My husband was concerned enough by my anxiety to suggest I talk to someone. Thankfully, I was able to snag an appointment with a psychologist’s graduate student the very next morning. I went, hopeful I could learn something or that she could say or teach me something to help nip this anxiety in the bud. At the end of my appointment, I also met the perinatal specialist for a few minutes. We agreed I was having at least some postpartum anxiety and would benefit from additional treatment; however, I also learned the perinatal specialist had a pretty significant wait period before I’d be able to see her again. Her perinatal psychiatrist counterpart had the same wait period. So, if I needed medication, I’d probably have to wait on that too. I left the appointment down, but feeling a little lighter and more hopeful. I had taken a step, what else could I do?
By the time I got to work that day, my hopefulness had faded, and I was even more anxious than before. “I don’t know how to do this…How can I learn these things?…What if I make a mistake?” By the next day, I could not escape the anxiety and it had sky-rocketed. I had trouble concentrating on work long enough to get anything done. By mid-day, I was shooting out panicked texts to my husband and best friend. Feeling terrified, I told my office managing partner I was struggling with some postpartum issues and needed a day or two off work. He was surprised, but supportive, telling me to work it out with HR and let him know what I needed to make it happen. With a quick call to HR, I found I had more paid medical leave available and learned what I needed to do. I made a list of my cases, short-term case tasks and deadlines and I left, praying no one would see or talk to me. What would I tell them?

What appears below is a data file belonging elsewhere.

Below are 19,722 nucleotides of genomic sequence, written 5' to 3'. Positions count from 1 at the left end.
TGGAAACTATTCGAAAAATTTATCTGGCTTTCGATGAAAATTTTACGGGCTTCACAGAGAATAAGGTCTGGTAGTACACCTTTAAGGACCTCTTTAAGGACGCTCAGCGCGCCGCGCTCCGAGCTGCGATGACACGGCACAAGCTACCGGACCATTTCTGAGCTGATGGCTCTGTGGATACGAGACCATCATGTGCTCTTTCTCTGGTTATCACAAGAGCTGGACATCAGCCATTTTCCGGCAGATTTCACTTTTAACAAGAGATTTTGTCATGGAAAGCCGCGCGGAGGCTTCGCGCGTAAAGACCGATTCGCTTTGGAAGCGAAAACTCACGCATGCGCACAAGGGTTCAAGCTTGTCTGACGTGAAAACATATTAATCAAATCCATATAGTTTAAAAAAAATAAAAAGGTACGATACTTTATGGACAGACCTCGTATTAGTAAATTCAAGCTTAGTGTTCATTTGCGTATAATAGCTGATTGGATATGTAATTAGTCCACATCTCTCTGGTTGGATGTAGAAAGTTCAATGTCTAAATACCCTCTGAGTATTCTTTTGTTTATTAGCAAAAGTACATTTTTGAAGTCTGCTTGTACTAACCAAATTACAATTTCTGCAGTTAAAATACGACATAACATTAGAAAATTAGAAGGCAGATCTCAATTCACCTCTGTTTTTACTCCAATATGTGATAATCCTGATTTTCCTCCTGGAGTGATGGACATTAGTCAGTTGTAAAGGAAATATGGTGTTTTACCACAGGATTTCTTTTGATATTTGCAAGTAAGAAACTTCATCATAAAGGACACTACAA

Driving home, I was in a daze. On a whim, I called a friend who urged me to call my OB and suggested that OBs can often see women who are struggling with postpartum and get them started with treatment. I promised to call the next morning. I got home, and my very supportive mother-in-law greeted me and offered her support. I felt so appreciative, but I also felt ashamed for the first of many times. People have babies and are successful at work all the time, I thought. What’s wrong with me?
The next morning I woke up with a pit in my stomach thinking I made a mistake by taking time off and might have even ruined my career. I called my OB’s office. She was off that day, but I spoke to a nurse who contacted the on-call OB. Within an hour, I had an appointment with him for later that morning. He listened to my story and agreed it sounded like postpartum anxiety and depression. He prescribed a standard antidepressant and suggested I take two to three weeks off work, if that was an option for me, to give the medication time to work. “You’ll get back to yourself,” he assured me. Relieved, I headed home, armed with a plan. The relief was fleeting, though. How could I take more time off?
“I was hardly able to function“